Plastic or PVC greenhouse framing kits are inexpensive and easy to assemble. With a plastic framed greenhouse, you can move your greenhouse easily if the need arises. If you are considering this type of greenhouse kit you will need to take into account how strong winds are in your area. If you live in a high wind area you might not want to use this framing, or at least will need to anchor it down for support. Plastic bends and breaks when under duress from extreme weather, so it is ideal for milder climates. Plastic framed greenhouses are also a good beginner greenhouse.


Aluminum will not rust and can withstand extreme weather. Aluminum framed greenhouses are designed as compatible with a variety of coverings from plastic, to glass, and polycarbonate. The channels in aluminum framing generally include details for you to add accessories to or to hang baskets from. An aluminum framed greenhouse offers ease in assembly for the do-it-yourself gardener.


Wood is aesthetically pleasing, especially when combined with glass. It has the added bonus of being a natural insulator as it absorbs heat throughout the day and releases it throughout the night. Unfortunately, wood also absorbs moisture in the air, and will rot faster, requiring more treatment/maintenance than any other framing. Therefore it is ideal for very dry climates.

Galvanized Steel

Galvanized steel isn’t used much for hobby greenhouses due to its high cost.  Additionally, the heavy weight will also add to shipping cost.  Some greenhouses use galvanized steel for the base however, for extra strong support.

Panel Material

One of the most important decisions you will make is the choice of material to use in your panels.  You will want a material that will let in the maximum amount of light while allowing the least amount of heat to escape. If you live in an extreme climate, the panels must be strong enough to withstand wind, hail and heavy snow loads. Greenhouse glazing has improved remarkably in recent years. In addition to glass there is a wide range of plastic glazing in the form of film sheeting and rigid panels.

Polycarbonate-Opaque or Clear

One of the most popular panel materials today is polycarbonate.  Polycarbs comes in corrugated or flat sheets of varying thickness. These rigid plastics are shatterproof which is ideal when you have children running through your yard, or if you have rough weather. They are lightweight and easy to cut if you want to run any tubing or wires through the panels. Another advantage of rigid plastics is that they retain heat very well, the thicker the better. And with dualwall polycarbonates, your condensation is lessened to a great degree.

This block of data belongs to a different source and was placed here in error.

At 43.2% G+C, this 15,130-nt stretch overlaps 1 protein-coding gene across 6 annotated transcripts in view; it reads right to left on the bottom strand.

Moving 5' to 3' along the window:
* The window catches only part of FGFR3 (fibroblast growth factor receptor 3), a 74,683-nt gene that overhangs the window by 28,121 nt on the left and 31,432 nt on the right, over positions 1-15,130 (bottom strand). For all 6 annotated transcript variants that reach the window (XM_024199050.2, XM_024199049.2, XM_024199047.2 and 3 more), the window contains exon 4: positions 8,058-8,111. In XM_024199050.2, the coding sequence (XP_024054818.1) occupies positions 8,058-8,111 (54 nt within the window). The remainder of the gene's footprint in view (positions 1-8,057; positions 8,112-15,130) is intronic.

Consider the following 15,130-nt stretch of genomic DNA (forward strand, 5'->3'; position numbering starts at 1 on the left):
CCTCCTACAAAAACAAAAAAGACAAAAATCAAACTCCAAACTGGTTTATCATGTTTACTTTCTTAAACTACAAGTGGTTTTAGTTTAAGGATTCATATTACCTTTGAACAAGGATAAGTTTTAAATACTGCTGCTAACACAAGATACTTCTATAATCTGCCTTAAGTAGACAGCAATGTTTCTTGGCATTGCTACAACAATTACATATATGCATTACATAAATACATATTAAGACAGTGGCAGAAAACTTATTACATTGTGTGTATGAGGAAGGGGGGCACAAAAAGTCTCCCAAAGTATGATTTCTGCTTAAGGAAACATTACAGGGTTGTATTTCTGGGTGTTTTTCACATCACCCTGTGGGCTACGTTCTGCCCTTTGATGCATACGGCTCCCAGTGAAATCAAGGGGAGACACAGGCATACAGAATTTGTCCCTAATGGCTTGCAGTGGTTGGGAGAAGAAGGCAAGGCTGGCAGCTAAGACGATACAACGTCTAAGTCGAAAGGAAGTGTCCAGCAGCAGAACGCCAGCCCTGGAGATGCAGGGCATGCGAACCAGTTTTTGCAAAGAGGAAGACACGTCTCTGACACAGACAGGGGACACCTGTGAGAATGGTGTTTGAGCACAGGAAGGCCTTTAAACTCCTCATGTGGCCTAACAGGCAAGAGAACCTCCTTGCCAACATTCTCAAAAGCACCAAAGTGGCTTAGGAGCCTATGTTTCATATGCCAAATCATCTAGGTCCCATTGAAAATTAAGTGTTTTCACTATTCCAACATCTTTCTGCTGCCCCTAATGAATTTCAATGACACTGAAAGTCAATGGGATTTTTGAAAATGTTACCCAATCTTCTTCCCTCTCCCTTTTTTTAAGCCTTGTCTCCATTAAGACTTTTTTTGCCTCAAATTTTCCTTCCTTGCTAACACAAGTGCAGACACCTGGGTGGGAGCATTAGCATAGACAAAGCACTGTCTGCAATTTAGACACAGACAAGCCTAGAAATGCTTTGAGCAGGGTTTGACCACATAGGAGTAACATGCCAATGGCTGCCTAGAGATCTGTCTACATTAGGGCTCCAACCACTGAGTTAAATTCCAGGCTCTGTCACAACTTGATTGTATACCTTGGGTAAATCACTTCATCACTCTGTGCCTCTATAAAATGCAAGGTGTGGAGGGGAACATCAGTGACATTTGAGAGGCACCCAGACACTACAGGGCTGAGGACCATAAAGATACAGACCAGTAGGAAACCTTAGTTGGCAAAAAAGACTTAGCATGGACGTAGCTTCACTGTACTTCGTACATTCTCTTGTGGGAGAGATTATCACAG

If you purchase a greenhouse with polycarb panels, be sure they have UV protective coating.


Glass was considered the standard of covering for greenhouses in earlier years. Glass is heavier than many plastics, and requires a sturdy frame. The main problem with glass is the breakability factor. If you live in a high wind area or have plenty of children playing around your greenhouse, you will find yourself replacing glass often. Apart from the prospect of breaking, glass can also become brittle with aging.

Glass has undergone many improvements in recent years. Among the most important is increased strength (double and triple strength ratings) to resist breaking. Larger panes are also available; because fewer structural members are needed, more light can enter the greenhouse.

Other advances have cut down on heat loss. Double-walled tempered glass reduces it by about one third. Low-emissive, or low-E, coating, is another option; it reduces heat loss without a corresponding loss of light. In addition to being energy efficient, low-e glass reduces condensation, partially blocks ultraviolet rays, and makes the inside glass warmer to the touch.

Flooring or Base

Some gardeners like a solid foundation on which to place their greenhouse, but consider this.  If the slab is solid with no drainage, standing water is dangerous.  If you allow the greenhouse to freeze, the slab can become solid ice and very slippery.  On the other hand, if there is standing water you won’t want to be working around electricity.

Other drawbacks of a concrete slab is that it stays too cold in winter and too hot in summer making it more difficult to regulate your interior temperature.

Ideally your greenhouse floor should be free draining.  If you like a solid surface to stand on, consider a path of concrete or flagstone graded slightly toward the edge.  The rest of the floor surface could be gravel which is easy to brush away if you want to plant something directly into the ground.

Before you assemble your greenhouse and after you create a flat pad on which to place your greenhouse, remove all grass and weeds from the area and cover with a weed control mat.

If you place your greenhouse on a wood deck as you might, especially for a lean-to style, cold air can blow in through the cracks in the deck making it more difficult and expensive to heat and control the temperature in your greenhouse.

Take your time – think it through. You’ll be glad you did.